Beginning life as a manufacturer of high-end equipment for audio professionals, Blue has been tentatively easing its way towards the lucrative consumer market for some time. Its new Satellite headphones are its most high street-friendly pair yet, but it still has some way to go to bridge the gap between studio and sidewalk.
Compared to Blue’s positively outré Mo-Fi and Ella headphones, these ones are relatively conventional. They maintain the retro, 70s aesthetic – especially in the cream and brown ones – but lack the ludicrous retro-futuristic design, which looked like an homage to 1950s science fiction. You won’t be embarrassed walking down the street in these, and they’re also more comfortable, with the simple, silver plastic headband exerting less pressure on your cranium.
Even though they’re mostly plastic (the only metal is the connecting arms, which swivel to lie flat when they’re not in use), they’re still a hefty pair of cans. But with the generously padded woollen headband, you could wear them on a long train journey without risking brain damage.
On paper, they pack in a lot for the price, even though that price is a cool £385. For that you get wireless connectivity – a must for iPhone and Pixel users – a built-in amplifier and active noise cancellation (ANC).
First the good stuff: they sound great. Like, really, really great. While a pair of Bluetooth headphones won’t match the clarity or quality of a dedicated pair of wired ones, this is some pretty astonishing noise to have poured into your ears while you’re queuing at Sainsbury’s. The amp pays huge dividends, offering far louder, clearer sound than you’d expect from Bluetooth headphones. Listen to something bassy like The xx’s Angels with the volume turned up and you can feel the vibrations against the side of your head, while the vocals are still crisp and distinct. The whole soundscape floats around you in three dimensions; it’s a joy.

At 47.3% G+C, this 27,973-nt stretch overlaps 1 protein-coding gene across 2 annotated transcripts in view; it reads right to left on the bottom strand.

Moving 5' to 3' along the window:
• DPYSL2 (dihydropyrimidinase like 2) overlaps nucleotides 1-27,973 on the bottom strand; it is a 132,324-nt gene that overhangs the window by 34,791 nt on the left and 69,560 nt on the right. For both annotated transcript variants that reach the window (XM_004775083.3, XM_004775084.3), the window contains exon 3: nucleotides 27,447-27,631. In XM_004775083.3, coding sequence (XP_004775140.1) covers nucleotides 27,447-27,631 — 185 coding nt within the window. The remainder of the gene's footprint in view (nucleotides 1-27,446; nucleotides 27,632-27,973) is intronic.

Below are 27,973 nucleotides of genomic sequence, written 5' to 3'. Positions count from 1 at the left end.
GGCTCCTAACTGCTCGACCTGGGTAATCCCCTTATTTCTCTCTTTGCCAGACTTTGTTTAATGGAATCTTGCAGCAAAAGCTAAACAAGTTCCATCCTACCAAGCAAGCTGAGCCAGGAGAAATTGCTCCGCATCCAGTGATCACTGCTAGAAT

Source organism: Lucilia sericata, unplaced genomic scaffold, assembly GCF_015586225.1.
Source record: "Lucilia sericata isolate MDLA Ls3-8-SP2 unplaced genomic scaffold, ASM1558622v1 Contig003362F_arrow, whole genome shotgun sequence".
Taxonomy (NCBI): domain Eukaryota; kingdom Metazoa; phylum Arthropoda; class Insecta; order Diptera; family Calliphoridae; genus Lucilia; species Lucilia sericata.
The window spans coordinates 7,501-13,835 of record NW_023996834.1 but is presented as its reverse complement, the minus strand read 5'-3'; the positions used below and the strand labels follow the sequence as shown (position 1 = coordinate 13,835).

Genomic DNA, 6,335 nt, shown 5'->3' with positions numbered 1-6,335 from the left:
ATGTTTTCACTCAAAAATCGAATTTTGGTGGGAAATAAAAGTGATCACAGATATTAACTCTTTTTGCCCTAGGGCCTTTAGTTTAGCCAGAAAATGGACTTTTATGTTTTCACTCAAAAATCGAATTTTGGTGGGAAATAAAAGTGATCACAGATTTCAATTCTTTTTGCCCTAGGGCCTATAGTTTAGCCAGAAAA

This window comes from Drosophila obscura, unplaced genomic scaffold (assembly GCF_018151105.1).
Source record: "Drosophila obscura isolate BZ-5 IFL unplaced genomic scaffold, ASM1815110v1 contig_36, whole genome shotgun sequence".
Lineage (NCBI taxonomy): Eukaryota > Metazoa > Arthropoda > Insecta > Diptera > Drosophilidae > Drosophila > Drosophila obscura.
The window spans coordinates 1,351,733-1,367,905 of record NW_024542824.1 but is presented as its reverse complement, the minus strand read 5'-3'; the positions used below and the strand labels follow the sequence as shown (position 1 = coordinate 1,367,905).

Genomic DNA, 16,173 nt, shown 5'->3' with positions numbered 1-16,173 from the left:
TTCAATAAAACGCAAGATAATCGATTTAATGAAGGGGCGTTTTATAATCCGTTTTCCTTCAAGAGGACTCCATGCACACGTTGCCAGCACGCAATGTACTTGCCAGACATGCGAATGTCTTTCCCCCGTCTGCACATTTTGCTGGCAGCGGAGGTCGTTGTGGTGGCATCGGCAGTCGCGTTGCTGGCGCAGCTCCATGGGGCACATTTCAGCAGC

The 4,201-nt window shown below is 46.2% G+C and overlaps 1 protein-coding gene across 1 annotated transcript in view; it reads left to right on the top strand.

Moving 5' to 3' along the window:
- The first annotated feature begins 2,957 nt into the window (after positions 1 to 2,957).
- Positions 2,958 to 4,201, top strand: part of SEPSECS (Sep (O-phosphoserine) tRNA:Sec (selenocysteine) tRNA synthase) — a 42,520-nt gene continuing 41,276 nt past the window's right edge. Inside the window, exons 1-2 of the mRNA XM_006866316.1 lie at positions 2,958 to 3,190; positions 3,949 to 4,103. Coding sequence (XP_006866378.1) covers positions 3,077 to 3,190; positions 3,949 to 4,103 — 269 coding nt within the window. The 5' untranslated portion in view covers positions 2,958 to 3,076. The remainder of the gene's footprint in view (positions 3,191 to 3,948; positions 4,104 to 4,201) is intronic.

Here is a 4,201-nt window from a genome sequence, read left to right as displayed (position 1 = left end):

But then things start to go wrong. The noise cancellation is terrible, among the least effective of any headphones I’ve tried. It will muffle the constant, low drone of trains and planes, but only just (although it does provide a slightly cleaner backdrop for your music). Worse, if you have ANC activated while you’re walking, it introduces a maddening clicking into the left can, which is audible even over loud music.
Equally frustrating is the faint mosquito-drone that accompanies the Bluetooth connection, and is exacerbated by the ANC. It’s not loud enough to hear over music, but it’s noticeable between tracks, which is pretty unforgivable in a near-£400 pair of headphones. Another negative is the lacklustre finish, especially on the buttons surrounding the “Blue” logo on each can, which feel cheap.
But the real deal-breaker for me is the lack of creature comforts that you tend to find on other headphones in this price range. Pairing to a single device is straightforward, but try introducing more than one source and the Satellite throws a hissy-fit; each time I wanted to pair with a new phone or tablet I had to mess around making it “forget” the previous one. The Sennheiser PXC 550 (£329.99), by comparison, will remember multiple devices, meaning it will play music from my phone on the walk to the tube, automatically switch to the iPad as soon as new audio is detected, then continue the music where it left off when I put the iPad away.
Neither does the Satellite automatically switch off when you fold them up, meaning you’re constantly leeching battery life if you forget to manually power them down (i.e. every time you stop using them). This is particularly bad given battery life is already limited to eight hours when the amp and ANC are activated.
In pure audio terms, these headphones are great. In certain, very specific circumstances – sitting stationary on a train, for instance – they're near the top of the class for this price. But for every-day listening – surely the prime use-case for Bluetooth headphones – they’re just too pernickety to justify the price tag. If Blue wants to compete for the mainstream market, the user experience needs to be far more streamlined. When that day comes, sign me up, because on this evidence, it’s only an iteration or two from making something really special.
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